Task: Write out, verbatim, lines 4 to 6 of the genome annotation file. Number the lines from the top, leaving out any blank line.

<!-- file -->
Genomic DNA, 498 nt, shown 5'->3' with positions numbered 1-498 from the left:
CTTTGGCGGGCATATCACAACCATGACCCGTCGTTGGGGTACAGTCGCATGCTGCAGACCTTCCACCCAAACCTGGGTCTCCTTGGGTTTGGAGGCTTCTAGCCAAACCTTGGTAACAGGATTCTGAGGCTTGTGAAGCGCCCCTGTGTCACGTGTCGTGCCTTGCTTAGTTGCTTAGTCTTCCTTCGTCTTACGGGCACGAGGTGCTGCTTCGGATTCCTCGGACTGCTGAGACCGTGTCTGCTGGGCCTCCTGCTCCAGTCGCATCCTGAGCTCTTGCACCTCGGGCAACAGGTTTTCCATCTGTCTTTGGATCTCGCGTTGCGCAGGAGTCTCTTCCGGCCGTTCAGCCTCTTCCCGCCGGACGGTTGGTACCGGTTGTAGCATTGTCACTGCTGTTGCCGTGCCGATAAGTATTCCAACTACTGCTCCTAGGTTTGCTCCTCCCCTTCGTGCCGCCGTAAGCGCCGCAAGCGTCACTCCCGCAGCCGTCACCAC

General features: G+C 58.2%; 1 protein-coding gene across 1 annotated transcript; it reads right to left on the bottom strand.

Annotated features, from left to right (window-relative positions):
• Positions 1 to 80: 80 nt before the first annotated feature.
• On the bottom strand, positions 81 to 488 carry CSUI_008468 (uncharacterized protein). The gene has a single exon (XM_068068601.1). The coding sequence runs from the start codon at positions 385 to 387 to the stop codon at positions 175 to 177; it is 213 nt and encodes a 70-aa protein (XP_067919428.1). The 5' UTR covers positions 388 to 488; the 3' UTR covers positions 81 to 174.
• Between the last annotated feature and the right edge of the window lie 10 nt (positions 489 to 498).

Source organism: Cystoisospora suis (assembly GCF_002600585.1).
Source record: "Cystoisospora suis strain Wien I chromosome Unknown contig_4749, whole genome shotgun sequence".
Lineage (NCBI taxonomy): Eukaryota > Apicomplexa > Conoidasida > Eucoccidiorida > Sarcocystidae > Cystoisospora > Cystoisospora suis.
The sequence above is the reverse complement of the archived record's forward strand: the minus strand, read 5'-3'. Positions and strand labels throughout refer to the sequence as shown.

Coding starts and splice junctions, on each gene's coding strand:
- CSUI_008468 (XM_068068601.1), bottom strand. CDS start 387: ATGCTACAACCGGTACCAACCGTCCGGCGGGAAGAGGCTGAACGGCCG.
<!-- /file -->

Annotated features, from left to right (window-relative positions):
• Positions 1 to 80: 80 nt before the first annotated feature.
• On the bottom strand, positions 81 to 488 carry CSUI_008468 (uncharacterized protein). The gene has a single exon (XM_068068601.1). The coding sequence runs from the start codon at positions 385 to 387 to the stop codon at positions 175 to 177; it is 213 nt and encodes a 70-aa protein (XP_067919428.1). The 5' UTR covers positions 388 to 488; the 3' UTR covers positions 81 to 174.